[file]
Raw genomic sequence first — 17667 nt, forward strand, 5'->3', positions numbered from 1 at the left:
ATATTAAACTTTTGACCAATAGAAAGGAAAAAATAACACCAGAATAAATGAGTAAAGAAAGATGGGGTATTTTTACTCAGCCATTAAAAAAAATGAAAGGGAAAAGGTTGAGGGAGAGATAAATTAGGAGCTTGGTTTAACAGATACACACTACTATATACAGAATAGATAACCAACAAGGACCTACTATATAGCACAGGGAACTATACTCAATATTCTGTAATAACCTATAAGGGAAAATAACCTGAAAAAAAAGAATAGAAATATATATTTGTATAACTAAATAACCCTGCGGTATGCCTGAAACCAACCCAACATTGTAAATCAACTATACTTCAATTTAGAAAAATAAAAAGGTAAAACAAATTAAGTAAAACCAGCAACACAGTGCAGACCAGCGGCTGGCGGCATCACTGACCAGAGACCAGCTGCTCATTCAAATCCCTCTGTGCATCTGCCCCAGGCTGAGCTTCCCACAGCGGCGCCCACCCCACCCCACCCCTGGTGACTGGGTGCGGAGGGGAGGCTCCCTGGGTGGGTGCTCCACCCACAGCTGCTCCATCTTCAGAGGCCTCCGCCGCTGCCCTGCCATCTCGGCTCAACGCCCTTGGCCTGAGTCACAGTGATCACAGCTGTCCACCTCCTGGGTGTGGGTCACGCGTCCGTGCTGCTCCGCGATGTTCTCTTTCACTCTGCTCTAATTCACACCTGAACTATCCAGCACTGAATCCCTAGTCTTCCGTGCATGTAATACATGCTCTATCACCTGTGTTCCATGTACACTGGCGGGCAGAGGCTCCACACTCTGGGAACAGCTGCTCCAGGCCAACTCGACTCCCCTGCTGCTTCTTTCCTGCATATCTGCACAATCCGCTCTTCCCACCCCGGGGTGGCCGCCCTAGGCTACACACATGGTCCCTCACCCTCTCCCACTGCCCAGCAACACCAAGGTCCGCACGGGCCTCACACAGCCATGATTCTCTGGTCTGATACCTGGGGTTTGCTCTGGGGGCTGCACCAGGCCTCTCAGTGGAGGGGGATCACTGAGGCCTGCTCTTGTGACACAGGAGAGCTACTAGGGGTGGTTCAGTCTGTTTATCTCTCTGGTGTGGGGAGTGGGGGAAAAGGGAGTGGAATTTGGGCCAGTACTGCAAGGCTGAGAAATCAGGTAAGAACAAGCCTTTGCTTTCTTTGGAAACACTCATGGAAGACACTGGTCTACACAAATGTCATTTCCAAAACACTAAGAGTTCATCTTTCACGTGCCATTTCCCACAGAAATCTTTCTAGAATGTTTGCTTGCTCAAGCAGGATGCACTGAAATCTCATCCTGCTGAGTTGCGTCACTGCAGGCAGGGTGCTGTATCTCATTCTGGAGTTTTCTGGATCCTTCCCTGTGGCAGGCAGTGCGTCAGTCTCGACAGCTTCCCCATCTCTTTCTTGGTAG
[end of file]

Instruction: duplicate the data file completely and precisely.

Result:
Raw genomic sequence first — 17667 nt, forward strand, 5'->3', positions numbered from 1 at the left:
ATATTAAACTTTTGACCAATAGAAAGGAAAAAATAACACCAGAATAAATGAGTAAAGAAAGATGGGGTATTTTTACTCAGCCATTAAAAAAAATGAAAGGGAAAAGGTTGAGGGAGAGATAAATTAGGAGCTTGGTTTAACAGATACACACTACTATATACAGAATAGATAACCAACAAGGACCTACTATATAGCACAGGGAACTATACTCAATATTCTGTAATAACCTATAAGGGAAAATAACCTGAAAAAAAAGAATAGAAATATATATTTGTATAACTAAATAACCCTGCGGTATGCCTGAAACCAACCCAACATTGTAAATCAACTATACTTCAATTTAGAAAAATAAAAAGGTAAAACAAATTAAGTAAAACCAGCAACACAGTGCAGACCAGCGGCTGGCGGCATCACTGACCAGAGACCAGCTGCTCATTCAAATCCCTCTGTGCATCTGCCCCAGGCTGAGCTTCCCACAGCGGCGCCCACCCCACCCCACCCCTGGTGACTGGGTGCGGAGGGGAGGCTCCCTGGGTGGGTGCTCCACCCACAGCTGCTCCATCTTCAGAGGCCTCCGCCGCTGCCCTGCCATCTCGGCTCAACGCCCTTGGCCTGAGTCACAGTGATCACAGCTGTCCACCTCCTGGGTGTGGGTCACGCGTCCGTGCTGCTCCGCGATGTTCTCTTTCACTCTGCTCTAATTCACACCTGAACTATCCAGCACTGAATCCCTAGTCTTCCGTGCATGTAATACATGCTCTATCACCTGTGTTCCATGTACACTGGCGGGCAGAGGCTCCACACTCTGGGAACAGCTGCTCCAGGCCAACTCGACTCCCCTGCTGCTTCTTTCCTGCATATCTGCACAATCCGCTCTTCCCACCCCGGGGTGGCCGCCCTAGGCTACACACATGGTCCCTCACCCTCTCCCACTGCCCAGCAACACCAAGGTCCGCACGGGCCTCACACAGCCATGATTCTCTGGTCTGATACCTGGGGTTTGCTCTGGGGGCTGCACCAGGCCTCTCAGTGGAGGGGGATCACTGAGGCCTGCTCTTGTGACACAGGAGAGCTACTAGGGGTGGTTCAGTCTGTTTATCTCTCTGGTGTGGGGAGTGGGGGAAAAGGGAGTGGAATTTGGGCCAGTACTGCAAGGCTGAGAAATCAGGTAAGAACAAGCCTTTGCTTTCTTTGGAAACACTCATGGAAGACACTGGTCTACACAAATGTCATTTCCAAAACACTAAGAGTTCATCTTTCACGTGCCATTTCCCACAGAAATCTTTCTAGAATGTTTGCTTGCTCAAGCAGGATGCACTGAAATCTCATCCTGCTGAGTTGCGTCACTGCAGGCAGGGTGCTGTATCTCATTCTGGAGTTTTCTGGATCCTTCCCTGTGGCAGGCAGTGCGTCAGTCTCGACAGCTTCCCCATCTCTTTCTTGGTAG